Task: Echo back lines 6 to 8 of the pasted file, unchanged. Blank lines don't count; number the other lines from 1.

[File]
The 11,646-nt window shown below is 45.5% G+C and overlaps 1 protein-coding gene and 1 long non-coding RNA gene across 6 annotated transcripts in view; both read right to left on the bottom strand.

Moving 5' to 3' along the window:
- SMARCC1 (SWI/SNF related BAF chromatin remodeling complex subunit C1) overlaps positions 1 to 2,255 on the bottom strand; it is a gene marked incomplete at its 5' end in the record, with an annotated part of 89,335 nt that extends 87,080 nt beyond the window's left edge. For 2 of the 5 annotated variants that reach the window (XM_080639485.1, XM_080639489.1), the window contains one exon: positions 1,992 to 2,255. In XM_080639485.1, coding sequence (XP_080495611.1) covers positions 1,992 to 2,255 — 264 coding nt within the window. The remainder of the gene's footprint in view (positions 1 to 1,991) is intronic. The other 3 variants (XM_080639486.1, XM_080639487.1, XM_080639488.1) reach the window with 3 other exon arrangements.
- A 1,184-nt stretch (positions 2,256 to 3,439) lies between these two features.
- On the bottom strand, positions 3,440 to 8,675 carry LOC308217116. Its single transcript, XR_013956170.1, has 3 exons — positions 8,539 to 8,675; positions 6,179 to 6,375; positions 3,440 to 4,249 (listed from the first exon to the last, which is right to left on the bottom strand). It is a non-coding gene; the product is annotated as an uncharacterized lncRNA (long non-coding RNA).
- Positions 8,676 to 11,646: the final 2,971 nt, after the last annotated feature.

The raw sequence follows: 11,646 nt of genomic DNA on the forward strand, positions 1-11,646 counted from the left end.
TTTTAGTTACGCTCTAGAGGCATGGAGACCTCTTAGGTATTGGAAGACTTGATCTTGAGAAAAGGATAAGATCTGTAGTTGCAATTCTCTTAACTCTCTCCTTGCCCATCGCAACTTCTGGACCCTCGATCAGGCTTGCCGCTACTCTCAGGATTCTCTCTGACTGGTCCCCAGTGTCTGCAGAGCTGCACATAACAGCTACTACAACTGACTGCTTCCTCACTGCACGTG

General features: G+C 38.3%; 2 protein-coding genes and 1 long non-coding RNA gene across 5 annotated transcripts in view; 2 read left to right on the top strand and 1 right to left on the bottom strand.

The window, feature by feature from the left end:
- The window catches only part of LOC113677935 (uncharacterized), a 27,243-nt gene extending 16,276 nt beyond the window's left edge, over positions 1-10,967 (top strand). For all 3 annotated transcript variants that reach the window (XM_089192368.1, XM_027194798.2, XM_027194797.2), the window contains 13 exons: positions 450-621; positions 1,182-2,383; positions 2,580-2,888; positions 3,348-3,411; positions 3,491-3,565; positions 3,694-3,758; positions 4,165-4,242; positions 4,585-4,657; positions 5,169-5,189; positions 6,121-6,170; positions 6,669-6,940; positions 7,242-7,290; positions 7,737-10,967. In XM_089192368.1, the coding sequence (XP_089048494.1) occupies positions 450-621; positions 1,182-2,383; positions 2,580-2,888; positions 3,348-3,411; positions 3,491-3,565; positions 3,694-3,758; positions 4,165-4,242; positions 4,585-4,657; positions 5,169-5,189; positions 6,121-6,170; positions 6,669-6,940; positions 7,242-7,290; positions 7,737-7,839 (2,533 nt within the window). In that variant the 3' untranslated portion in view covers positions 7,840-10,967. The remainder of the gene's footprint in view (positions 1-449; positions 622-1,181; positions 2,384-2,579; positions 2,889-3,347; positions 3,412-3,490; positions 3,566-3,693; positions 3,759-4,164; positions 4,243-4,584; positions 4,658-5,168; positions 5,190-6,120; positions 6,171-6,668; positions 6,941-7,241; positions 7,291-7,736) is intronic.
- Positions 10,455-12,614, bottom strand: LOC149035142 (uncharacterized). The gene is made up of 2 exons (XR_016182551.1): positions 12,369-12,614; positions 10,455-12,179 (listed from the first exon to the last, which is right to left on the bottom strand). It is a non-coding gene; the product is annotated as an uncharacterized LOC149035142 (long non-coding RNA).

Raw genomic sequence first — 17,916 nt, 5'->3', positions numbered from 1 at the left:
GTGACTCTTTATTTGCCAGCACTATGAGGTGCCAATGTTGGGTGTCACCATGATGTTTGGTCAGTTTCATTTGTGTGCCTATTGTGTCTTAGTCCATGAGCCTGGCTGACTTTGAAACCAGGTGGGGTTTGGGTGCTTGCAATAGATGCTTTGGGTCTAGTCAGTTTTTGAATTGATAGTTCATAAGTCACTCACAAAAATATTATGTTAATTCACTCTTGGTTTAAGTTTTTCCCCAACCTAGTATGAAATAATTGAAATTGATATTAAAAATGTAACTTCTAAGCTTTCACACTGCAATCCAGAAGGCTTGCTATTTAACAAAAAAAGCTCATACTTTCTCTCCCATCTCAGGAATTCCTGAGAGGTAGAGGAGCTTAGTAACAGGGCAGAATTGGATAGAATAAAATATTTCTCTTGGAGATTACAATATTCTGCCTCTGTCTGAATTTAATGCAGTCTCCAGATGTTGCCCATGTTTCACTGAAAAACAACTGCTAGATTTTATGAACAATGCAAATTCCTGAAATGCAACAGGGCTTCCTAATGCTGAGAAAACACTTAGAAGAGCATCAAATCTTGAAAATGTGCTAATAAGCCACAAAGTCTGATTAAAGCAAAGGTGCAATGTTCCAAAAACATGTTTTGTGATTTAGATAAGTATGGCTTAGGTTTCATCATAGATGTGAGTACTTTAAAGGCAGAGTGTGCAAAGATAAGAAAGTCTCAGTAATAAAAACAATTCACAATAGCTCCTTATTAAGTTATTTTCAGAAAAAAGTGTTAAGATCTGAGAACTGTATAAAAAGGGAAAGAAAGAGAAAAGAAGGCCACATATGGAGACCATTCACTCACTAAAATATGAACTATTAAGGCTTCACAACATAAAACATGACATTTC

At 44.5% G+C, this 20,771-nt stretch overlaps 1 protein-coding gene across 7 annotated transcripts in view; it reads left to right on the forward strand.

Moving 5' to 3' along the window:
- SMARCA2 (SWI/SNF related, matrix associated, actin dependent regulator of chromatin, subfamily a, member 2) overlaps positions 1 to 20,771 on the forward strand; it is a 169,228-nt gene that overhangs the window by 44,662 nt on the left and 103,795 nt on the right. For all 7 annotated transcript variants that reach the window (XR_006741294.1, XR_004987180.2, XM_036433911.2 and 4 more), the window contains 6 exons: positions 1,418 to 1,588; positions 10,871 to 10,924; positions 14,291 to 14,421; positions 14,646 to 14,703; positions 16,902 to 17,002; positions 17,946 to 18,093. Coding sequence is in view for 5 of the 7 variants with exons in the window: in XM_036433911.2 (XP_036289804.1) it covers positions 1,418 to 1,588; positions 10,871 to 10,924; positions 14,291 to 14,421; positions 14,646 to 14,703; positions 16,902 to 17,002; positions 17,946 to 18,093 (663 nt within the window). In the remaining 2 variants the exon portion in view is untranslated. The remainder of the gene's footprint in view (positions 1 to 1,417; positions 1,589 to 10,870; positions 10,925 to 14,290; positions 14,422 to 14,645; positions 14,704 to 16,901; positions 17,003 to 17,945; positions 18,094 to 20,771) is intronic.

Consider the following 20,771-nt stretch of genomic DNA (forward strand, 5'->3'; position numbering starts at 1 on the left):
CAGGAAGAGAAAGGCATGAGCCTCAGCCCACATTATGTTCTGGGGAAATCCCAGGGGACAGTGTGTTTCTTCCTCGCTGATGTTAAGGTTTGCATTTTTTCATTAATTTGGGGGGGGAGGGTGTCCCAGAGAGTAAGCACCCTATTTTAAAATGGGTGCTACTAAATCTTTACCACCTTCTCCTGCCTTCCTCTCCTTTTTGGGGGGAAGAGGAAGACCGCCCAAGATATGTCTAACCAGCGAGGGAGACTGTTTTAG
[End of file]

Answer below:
- Positions 8,676 to 11,646: the final 2,971 nt, after the last annotated feature.

The raw sequence follows: 11,646 nt of genomic DNA on the forward strand, positions 1-11,646 counted from the left end.
TTTTAGTTACGCTCTAGAGGCATGGAGACCTCTTAGGTATTGGAAGACTTGATCTTGAGAAAAGGATAAGATCTGTAGTTGCAATTCTCTTAACTCTCTCCTTGCCCATCGCAACTTCTGGACCCTCGATCAGGCTTGCCGCTACTCTCAGGATTCTCTCTGACTGGTCCCCAGTGTCTGCAGAGCTGCACATAACAGCTACTACAACTGACTGCTTCCTCACTGCACGTG